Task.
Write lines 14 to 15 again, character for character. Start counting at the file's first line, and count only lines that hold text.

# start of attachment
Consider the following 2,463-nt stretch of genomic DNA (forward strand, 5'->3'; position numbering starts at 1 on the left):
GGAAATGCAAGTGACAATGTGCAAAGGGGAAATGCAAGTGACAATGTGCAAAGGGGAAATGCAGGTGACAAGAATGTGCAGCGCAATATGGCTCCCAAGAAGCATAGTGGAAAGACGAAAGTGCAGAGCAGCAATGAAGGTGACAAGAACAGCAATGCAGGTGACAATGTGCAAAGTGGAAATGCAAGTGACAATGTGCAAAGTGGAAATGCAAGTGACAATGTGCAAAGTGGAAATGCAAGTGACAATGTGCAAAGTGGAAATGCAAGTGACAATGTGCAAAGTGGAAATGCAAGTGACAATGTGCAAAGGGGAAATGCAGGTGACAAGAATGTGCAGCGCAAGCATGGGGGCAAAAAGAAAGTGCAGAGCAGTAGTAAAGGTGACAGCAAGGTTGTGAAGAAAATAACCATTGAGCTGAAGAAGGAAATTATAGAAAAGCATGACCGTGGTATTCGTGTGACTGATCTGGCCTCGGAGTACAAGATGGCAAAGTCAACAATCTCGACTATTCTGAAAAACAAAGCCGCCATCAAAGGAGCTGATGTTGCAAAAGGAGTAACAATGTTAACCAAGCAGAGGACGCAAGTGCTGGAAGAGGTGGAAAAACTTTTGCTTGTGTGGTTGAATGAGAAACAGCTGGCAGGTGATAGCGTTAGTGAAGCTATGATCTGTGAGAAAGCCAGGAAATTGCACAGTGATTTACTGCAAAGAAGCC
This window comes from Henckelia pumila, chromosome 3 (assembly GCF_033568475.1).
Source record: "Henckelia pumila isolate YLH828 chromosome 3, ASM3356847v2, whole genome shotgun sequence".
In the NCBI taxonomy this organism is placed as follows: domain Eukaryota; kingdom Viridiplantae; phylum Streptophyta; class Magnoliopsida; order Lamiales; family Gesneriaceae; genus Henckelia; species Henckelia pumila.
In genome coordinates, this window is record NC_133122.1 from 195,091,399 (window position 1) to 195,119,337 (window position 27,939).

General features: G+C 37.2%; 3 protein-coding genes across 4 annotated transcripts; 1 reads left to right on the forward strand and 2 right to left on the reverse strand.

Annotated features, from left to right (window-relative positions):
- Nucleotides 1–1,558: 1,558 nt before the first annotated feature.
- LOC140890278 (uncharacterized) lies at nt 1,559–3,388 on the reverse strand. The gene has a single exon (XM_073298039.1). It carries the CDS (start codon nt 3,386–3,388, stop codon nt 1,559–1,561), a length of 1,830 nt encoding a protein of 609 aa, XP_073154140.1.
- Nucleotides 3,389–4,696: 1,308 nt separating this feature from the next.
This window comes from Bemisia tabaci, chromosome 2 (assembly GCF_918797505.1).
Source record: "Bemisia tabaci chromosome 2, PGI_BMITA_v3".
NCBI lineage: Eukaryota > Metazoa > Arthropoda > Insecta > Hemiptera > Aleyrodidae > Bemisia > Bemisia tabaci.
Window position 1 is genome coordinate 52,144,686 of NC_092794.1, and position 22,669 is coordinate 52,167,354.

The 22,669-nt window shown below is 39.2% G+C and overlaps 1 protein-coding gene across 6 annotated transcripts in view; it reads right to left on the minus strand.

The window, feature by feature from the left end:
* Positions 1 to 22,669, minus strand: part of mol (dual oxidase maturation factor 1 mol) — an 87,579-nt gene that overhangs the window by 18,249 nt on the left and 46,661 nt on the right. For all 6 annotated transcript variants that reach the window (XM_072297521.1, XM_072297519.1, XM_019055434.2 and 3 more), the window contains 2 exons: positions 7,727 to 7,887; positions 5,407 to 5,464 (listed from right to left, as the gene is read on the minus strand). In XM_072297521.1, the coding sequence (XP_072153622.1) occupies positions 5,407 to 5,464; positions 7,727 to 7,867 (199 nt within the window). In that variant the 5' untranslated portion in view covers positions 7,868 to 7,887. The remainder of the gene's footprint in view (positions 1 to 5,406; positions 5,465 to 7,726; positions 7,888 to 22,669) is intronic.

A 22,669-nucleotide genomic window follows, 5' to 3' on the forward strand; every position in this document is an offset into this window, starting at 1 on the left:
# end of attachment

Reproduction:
NCBI lineage: Eukaryota > Metazoa > Arthropoda > Insecta > Hemiptera > Aleyrodidae > Bemisia > Bemisia tabaci.
Window position 1 is genome coordinate 52,144,686 of NC_092794.1, and position 22,669 is coordinate 52,167,354.